There and Back Again: Mantle Xenon Has a Story to Tell

The Earth has been through a lot of changes in its 4.5 billion year history, including a shift to incorporating and retaining volatile compounds such as water, nitrogen and carbon from the atmosphere in the mantle before spewing them out again through volcanic eruptions.

This transport could not have begun much before 2.5 billion years ago, according to researchers at UC Davis and Washington University in St. Louis, published Aug. 9 in the journal Nature.

Researchers at UC Davis and WUSTL modeled transport of xenon between the Earth’s mantle and the atmosphere as a marker for other compounds such as water, carbon and nitrogen. The model shows that this transport went through a shift not more than 2.5 billion years ago. 

Over very long periods of time, the traffic of compounds between the deep Earth and the atmosphere controls the habitability of the planet’s surface.

“Life on Earth cares about changes in the volatile budget of the surface,” said Rita Parai, assistant professor of geochemistry at WUSTL and first author of the study. “And there’s an interplay between what the deep Earth was doing and how the surface environment changed over billion-year timescales.”

Volatiles such as water, carbon dioxide and the noble gases come out of the mantle through volcanism and may be injected into the Earth’s interior from the atmosphere, a pair of processes called mantle degassing and regassing. The exchange determines the surface availability of compounds that are critical to life — such as carbon, nitrogen and water.

Modeling xenon transport

Parai and Sujoy Mukhopadhyay, professor of earth and planetary sciences in the UC Davis College of Letters and Science, developed a model for how the noble gas xenon cycles between the mantle and the atmosphere. Xenon isotopes can act as tracers for compounds such as water, because minerals that carry xenon also carry water.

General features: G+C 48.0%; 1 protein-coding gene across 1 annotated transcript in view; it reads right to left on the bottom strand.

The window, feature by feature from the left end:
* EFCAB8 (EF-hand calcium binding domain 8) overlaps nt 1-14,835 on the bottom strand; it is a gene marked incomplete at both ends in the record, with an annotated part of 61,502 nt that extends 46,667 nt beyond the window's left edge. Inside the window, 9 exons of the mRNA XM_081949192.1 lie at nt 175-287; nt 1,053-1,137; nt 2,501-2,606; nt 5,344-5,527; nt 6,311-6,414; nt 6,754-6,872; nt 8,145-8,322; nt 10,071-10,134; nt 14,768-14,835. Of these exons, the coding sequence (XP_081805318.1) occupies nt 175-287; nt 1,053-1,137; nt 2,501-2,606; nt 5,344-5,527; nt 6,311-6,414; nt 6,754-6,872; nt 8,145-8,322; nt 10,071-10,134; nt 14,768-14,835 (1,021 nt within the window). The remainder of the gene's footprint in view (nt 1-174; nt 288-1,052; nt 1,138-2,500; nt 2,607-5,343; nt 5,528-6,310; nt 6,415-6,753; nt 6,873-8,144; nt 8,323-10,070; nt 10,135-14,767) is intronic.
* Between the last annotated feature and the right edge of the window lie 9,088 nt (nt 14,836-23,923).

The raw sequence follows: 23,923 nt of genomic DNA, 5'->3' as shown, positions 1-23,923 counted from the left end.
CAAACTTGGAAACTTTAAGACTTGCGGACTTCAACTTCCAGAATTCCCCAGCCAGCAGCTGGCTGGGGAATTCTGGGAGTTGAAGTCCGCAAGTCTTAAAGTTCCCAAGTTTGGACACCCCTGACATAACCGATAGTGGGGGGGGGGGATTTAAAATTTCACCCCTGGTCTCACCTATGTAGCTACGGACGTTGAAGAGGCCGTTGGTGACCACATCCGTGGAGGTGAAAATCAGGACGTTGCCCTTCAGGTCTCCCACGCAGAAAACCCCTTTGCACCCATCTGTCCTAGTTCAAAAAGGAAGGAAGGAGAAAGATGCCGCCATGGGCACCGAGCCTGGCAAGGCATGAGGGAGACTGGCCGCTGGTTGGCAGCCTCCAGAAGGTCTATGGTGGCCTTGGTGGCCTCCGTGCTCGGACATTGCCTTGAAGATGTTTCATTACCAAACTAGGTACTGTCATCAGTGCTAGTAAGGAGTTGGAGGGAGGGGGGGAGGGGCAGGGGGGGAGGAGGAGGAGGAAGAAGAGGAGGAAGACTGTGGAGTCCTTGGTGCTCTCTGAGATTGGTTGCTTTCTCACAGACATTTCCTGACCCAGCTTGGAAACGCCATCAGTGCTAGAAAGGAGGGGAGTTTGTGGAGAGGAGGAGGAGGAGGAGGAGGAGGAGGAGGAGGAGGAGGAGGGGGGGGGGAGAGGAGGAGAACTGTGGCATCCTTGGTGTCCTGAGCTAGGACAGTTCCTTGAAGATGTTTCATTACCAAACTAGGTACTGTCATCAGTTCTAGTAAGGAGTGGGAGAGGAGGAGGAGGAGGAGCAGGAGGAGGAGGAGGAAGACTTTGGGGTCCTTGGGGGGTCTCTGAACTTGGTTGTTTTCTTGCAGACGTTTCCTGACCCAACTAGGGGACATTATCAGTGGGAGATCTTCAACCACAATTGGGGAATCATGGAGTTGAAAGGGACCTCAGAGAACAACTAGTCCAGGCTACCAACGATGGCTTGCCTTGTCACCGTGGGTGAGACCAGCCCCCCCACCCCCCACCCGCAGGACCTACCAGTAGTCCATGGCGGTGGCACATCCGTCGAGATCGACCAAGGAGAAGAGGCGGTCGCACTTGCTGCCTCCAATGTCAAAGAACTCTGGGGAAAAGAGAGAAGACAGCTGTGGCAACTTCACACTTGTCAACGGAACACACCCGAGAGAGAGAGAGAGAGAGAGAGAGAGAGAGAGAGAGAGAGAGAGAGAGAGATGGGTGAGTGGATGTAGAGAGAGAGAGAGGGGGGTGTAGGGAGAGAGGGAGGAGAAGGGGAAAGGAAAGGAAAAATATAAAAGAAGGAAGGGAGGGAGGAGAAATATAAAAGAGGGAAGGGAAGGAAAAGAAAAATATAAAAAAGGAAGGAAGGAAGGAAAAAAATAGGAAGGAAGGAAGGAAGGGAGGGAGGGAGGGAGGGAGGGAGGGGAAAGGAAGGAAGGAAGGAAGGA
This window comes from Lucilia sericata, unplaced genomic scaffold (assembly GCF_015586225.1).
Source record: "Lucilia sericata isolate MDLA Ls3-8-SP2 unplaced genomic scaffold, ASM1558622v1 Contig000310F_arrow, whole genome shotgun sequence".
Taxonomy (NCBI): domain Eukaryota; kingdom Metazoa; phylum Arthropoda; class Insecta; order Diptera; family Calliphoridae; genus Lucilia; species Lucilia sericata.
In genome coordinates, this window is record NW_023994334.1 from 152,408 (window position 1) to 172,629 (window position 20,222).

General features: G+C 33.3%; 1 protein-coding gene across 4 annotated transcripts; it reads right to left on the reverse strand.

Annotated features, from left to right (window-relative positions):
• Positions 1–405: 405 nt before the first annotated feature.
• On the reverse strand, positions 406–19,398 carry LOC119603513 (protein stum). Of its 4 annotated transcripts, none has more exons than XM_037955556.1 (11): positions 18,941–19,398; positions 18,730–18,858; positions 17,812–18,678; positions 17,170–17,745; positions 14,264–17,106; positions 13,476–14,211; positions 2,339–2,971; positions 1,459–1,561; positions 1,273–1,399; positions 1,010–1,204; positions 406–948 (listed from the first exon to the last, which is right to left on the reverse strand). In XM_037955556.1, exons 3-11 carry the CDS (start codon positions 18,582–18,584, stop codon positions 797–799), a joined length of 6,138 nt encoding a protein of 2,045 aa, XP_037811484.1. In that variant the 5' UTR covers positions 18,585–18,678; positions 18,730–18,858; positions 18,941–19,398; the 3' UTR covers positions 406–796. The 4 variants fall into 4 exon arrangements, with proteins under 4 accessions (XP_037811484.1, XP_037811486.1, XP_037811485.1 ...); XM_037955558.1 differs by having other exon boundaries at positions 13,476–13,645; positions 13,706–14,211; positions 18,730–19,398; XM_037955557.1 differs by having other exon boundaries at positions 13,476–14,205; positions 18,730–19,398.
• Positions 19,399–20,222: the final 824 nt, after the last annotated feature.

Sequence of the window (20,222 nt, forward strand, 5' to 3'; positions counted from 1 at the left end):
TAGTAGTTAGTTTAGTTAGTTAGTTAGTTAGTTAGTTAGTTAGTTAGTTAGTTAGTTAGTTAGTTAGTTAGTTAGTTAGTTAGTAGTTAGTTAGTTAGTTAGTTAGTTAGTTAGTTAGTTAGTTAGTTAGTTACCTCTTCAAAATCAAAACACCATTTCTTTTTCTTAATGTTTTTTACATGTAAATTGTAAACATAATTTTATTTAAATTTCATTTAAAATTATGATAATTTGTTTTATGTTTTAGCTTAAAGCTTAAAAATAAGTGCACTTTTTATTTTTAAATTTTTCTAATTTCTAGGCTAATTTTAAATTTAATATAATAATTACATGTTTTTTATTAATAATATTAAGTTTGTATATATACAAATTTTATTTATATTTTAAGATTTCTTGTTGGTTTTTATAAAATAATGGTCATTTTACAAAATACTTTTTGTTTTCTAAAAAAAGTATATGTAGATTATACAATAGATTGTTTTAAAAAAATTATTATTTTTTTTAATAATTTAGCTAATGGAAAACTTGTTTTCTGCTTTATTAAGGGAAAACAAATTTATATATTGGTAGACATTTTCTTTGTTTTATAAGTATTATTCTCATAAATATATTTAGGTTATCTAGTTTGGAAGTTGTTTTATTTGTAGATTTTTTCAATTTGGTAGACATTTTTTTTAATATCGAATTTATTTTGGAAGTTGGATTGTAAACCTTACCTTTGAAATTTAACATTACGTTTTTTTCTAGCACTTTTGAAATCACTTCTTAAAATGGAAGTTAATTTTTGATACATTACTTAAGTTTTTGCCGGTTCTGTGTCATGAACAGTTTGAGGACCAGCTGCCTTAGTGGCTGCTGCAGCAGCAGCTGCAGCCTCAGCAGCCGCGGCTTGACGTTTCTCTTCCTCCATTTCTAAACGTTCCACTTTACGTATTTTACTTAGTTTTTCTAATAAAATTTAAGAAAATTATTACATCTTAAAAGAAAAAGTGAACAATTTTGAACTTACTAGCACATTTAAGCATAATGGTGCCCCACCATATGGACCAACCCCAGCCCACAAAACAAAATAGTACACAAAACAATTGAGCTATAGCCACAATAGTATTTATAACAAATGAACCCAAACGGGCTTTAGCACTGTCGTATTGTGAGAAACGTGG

The model shows that not more than about 2.5 billion years ago, the Earth shifted from net degassing, with compounds being released from the mantle into the atmosphere, towards regassing with carbon, nitrogen and water moving into the mantle. This shift was potentially enabled by subduction, the conveyor-belt action of tectonic plates moving under each other.

The mechanical properties of the mantle change as water is added or removed, so the onset of regassing had an important effect on the internal churning of the mantle, known as convection, which controls plate motions at the surface, Parai said.

Mukhopadhyay’s laboratory studies how subduction zones – places where one tectonic plate slides beneath another and dives into the mantle – move chemical compounds between the Earth’s surface and the mantle. Parai and Mukhopadhyay have previously published work on transport of water at subduction zones and the group has ongoing projects using isotopes of boron and strontium to measure this traffic.

The project was supported by a grant from the National Science Foundation.

— Talia Ogliore, Senior News Director for Science at the Office of Public Affairs, WUSTL